Following the reported killing of Saudi journalist Jamal Khashoggi and the slaying of Bulgarian reporter Viktoria Marinova, many are questioning the international treatment of the media.
According to the Committee to Protect Journalists, 63 journalists have been killed in 2018 so far. Out of those, 27 are motive-confirmed murders.
President Trump has often criticized news organizations. He recently praised Rep. Greg Gianforte for assaulting a reporter during his campaign in May.
“Any guy that could do a body slam, he’s my kind of… He’s my guy,” Trump said.
The president has also frequently used nicknames like “the failing New York Times,” has referred to CNN as the “Clinton News Network,” and has even called media the “enemy of the American people.”
Last June, a shooter stormed into a local newspaper in Annapolis, Md., and killed five staff members. The gunman had a long-standing conflict with the Capital Gazette and had even sued journalists for defamation and waged a social media campaign against them.
In Afghanistan, the press is sometimes deliberately targeted by suicide bombers. Back in April, a bomber disguised himself as a media worker and then detonated his bomb while surrounded by reporters.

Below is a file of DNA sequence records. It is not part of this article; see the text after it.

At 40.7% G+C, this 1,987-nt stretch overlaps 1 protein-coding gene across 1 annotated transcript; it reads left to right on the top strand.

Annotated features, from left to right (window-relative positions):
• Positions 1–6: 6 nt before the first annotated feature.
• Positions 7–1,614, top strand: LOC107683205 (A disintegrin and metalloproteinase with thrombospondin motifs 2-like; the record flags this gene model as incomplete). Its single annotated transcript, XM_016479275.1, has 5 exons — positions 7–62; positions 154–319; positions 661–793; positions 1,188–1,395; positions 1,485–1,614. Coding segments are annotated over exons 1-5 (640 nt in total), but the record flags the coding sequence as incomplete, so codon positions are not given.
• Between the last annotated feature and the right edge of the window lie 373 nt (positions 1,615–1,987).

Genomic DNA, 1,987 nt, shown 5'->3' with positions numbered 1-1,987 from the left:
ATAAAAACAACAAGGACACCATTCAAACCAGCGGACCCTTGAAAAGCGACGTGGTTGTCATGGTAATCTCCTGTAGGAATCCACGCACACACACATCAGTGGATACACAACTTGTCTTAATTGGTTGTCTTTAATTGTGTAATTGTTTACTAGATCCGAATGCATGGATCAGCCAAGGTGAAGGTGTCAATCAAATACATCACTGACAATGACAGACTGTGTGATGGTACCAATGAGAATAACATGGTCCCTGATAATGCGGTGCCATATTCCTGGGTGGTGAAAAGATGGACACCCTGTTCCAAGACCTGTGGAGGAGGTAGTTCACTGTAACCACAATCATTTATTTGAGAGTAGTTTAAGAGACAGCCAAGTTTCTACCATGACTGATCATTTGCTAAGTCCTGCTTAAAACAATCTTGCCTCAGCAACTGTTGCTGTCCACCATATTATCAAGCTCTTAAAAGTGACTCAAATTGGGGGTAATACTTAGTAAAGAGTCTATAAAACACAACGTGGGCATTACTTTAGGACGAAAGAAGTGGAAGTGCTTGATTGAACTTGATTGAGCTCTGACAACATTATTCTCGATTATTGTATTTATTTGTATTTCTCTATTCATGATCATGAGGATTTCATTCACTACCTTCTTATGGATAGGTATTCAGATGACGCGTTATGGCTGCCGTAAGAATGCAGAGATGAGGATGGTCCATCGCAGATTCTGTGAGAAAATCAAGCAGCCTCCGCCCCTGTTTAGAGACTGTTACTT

Meanwhile, Russia, North Korea, and Mexico continue to persecute journalists who speak out. Russia imprisoned five journalists last year for being critical of Putin.
According to a recent Gallup web survey, more than 60 percent of Americans think the news is biased, while 44 percent think it’s inaccurate.
It seems like the only thing Republicans and Democrats can agree on is that the “spread of inaccurate information on the internet is a problem,” as another Gallup poll reported.
“Fake news” was rampant on social media during the 2016 presidential election. With midterms looming, Facebook has set up a “war room” within its Silicon Valley headquarters. There, employees huddle trying to combat fake accounts and hoax news stories that could affect the upcoming election.
Despite everything, a Gallup poll earlier this year indicated that 84 percent of Americans still believe the media is “either critical or very important to our democracy.”
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